“Ye say that this people is a free people.  Behold, I say they are in bondage.  Ye say that those ancient prophecies are true.  Behold, I say that ye do not know that they are true.  Ye say that this people is a guilty and a fallen people, because of the transgression of a parent.  Behold, I say that a child is not guilty because of its parents.  And ye also say that Christ shall come.  But behold, I say that ye do not know that there shall be a Christ.  And ye say also that he shall be slain for the sins of the world—”  (Alma 30:24–26, Book of Mormon.)  (Note the use of antithesis and parallelism.  This passage could be characterized as an example of two instances of anaphora alternating with each other.)

            Example #6:
            “If thou art called to pass through tribulation; if thou art in perils among false brethren; if thou art in perils among robbers; if thou art in perils by land or by sea; If thou art accused with all manner of false accusations; if thine enemies fall upon thee; if they tear thee from the society of thy father and mother and brethren and sisters; and if with a drawn sword thine enemies tear thee from the bosom of thy wife, and of thine offspring, and thine elder son, although but six years of age, shall cling to thy garments, and shall say, My father, my father, why can’t you stay with us? O, my father, what are the men going to do with you? and if then he shall be thrust from thee by the sword, and thou be dragged to prison, and thine enemies prowl around thee like wolves for the blood of the lamb; And if thou shouldst be cast into the pit, or into the hands of murderers, and the sentence of death passed upon thee; if thou be cast into the deep; if the billowing surge conspire against thee; if fierce winds become thine enemy; if the heavens gather blackness, and all the elements combine to hedge up the way; and above all, if the very jaws of hell shall gape open the mouth wide after thee, know thou, my son, that all these things shall give thee experience, and shall be for thy good.”  (Doctrine and Covenants 122:5–7.)

            Example #7:
            See Deuteronomy 28 for a Biblical chapter loaded with anaphora.  Pay attention to the words “Blessed,” “Cursed,” and “The Lord shall.”

            Anaphora in LDS Sermons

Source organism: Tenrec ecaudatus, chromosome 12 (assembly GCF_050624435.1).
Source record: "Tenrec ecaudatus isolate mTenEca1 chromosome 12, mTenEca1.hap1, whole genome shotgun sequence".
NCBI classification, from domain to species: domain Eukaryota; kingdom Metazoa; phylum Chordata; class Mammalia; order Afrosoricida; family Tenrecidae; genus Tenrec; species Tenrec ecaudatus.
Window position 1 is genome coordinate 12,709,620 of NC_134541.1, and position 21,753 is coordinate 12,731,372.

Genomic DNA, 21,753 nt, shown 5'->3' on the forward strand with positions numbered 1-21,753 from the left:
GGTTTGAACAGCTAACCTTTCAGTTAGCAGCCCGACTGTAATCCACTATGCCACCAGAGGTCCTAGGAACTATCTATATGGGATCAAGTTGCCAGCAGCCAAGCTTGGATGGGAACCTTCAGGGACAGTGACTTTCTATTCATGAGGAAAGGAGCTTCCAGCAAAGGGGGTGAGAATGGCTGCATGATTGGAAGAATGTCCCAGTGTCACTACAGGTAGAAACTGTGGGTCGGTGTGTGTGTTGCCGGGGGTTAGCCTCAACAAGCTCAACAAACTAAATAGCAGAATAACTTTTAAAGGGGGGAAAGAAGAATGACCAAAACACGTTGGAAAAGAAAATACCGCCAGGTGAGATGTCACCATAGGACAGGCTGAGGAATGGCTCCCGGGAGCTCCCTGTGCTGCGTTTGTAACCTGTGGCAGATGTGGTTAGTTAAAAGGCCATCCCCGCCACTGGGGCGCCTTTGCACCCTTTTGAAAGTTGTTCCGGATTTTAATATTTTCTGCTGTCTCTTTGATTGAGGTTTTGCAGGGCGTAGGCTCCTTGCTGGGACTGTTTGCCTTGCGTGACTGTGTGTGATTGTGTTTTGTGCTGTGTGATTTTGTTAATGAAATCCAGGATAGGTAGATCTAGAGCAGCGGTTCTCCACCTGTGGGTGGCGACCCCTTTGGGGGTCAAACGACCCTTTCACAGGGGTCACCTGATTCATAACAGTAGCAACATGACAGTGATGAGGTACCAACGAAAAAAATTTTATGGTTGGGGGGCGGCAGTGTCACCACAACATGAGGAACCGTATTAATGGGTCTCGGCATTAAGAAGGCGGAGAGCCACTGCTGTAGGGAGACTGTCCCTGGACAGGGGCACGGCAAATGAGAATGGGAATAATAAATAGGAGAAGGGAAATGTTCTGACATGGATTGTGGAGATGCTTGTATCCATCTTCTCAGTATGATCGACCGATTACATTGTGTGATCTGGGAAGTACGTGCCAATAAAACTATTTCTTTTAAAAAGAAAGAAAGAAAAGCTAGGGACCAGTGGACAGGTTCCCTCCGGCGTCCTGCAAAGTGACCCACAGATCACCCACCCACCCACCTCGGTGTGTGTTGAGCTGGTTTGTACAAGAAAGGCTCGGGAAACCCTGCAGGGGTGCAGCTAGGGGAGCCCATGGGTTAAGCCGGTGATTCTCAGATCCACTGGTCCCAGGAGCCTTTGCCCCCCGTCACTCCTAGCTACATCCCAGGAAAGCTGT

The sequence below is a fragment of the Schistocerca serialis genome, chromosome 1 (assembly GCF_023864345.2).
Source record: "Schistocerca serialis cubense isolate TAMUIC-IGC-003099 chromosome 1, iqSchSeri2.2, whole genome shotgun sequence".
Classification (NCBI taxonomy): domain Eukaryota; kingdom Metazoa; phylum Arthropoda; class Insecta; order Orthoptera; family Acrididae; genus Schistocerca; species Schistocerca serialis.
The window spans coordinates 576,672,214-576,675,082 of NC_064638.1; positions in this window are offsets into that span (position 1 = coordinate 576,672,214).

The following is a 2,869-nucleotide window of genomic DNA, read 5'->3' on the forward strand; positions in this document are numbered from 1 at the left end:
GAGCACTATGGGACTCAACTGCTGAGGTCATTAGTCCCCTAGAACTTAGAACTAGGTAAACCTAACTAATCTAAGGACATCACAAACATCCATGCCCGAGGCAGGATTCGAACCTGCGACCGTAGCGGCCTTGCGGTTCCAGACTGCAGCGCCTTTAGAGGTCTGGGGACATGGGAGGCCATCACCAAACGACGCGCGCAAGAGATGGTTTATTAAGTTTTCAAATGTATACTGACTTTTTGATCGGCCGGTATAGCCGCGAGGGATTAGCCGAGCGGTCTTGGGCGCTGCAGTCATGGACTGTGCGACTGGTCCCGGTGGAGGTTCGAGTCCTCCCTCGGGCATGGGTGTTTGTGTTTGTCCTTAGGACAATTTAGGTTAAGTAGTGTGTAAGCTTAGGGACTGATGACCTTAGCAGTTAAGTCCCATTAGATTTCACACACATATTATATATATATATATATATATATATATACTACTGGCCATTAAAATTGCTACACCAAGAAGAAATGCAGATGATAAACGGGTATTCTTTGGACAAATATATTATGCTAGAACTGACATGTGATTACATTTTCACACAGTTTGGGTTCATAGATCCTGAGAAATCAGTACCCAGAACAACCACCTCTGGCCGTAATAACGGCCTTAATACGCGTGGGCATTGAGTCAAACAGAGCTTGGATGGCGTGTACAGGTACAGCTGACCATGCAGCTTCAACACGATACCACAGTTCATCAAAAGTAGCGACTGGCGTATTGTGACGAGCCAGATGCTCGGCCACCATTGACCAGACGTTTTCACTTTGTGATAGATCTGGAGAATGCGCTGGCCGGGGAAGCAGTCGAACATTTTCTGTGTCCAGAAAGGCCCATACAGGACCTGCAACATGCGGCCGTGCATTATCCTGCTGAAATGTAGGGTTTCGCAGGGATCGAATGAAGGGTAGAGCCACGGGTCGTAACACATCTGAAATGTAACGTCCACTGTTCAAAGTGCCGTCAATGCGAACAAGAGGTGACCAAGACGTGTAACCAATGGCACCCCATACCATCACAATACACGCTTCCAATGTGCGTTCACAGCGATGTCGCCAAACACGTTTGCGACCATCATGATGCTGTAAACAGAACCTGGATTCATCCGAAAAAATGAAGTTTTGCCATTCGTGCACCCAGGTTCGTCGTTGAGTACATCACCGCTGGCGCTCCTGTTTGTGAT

Example #8:
            “Here we played together as our children grew, and here we prayed together. Here we and our children came to know our Heavenly Father, that He lives, and listens, and answers.”[3]  (President Gordon B. Hinckley.)  (President Hinckley was especially fond of anaphora.  This and the following four examples all come from a single chapter in the Gordon B. Hinckley student manual.)

            Example #9:
            “We have thousands of good bishops in this Church. We have thousands of good quorum officers. We have thousands of wonderful Relief Society women. We have home teachers and visiting teachers.”[4]  (President Gordon B. Hinckley.)

            Example #10:
            “Behold your little ones. Pray with them. Pray for them and bless them. The world into which they are moving is a complex and difficult world. They will run into heavy seas of adversity. They will need all the strength and all the faith you can give them while they are yet near you. And they also will need a greater strength which comes of a higher power. They must do more than go along with what they find. They must lift the world, and the only levers they will have are the example of their own lives and the powers of persuasion that will come of their testimonies and their knowledge of the things of God. They will need the help of the Lord. While they are young, pray with them that they may come to know that source of strength which shall then always be available in every hour of need.”[5]  (President Gordon B. Hinckley.)  (Pay attention to the word “they.”  Also note the minimal anaphora at the beginning with the word “pray.”  Finally, the phrase “pray with them” could be characterized as an example of inclusio, because it occurs near the beginning and the end of the passage.)

            Example #11:
            “Your daily conversations with him will bring peace into your hearts and a joy into your lives that can come from no other source. … Your love will strengthen. Your appreciation for one another will grow.  Your children will be blessed with a sense of security that comes of living in a home where dwells the Spirit of God.”[6]  (President Gordon B. Hinckley.)

            Example #12:
            “They will know and love parents who respect one another, and a spirit of respect will grow in their own hearts. They will experience the security of kind words quietly spoken. They will be sheltered by a father and mother who, living honestly with God, live honestly with one another and with their fellowmen. They will mature with a sense of appreciation, having heard their parents in prayer express gratitude for blessings great and small. They will grow with faith in the living God.”[7]  (President Gordon B. Hinckley.)

            Example #13:
            “To abide in God’s love in this sense means to submit fully to His will.  It means to accept His correction when needed, ‘for whom the Lord loveth he chasteneth.’  It means to love and serve one another as Jesus has loved and served us.  It means to learn ‘to abide the law of a celestial kingdom’ so that we can ‘abide a celestial glory.’”[8]  (Elder D. Todd Christofferson.)

[1] 11th ed., on CD-ROM.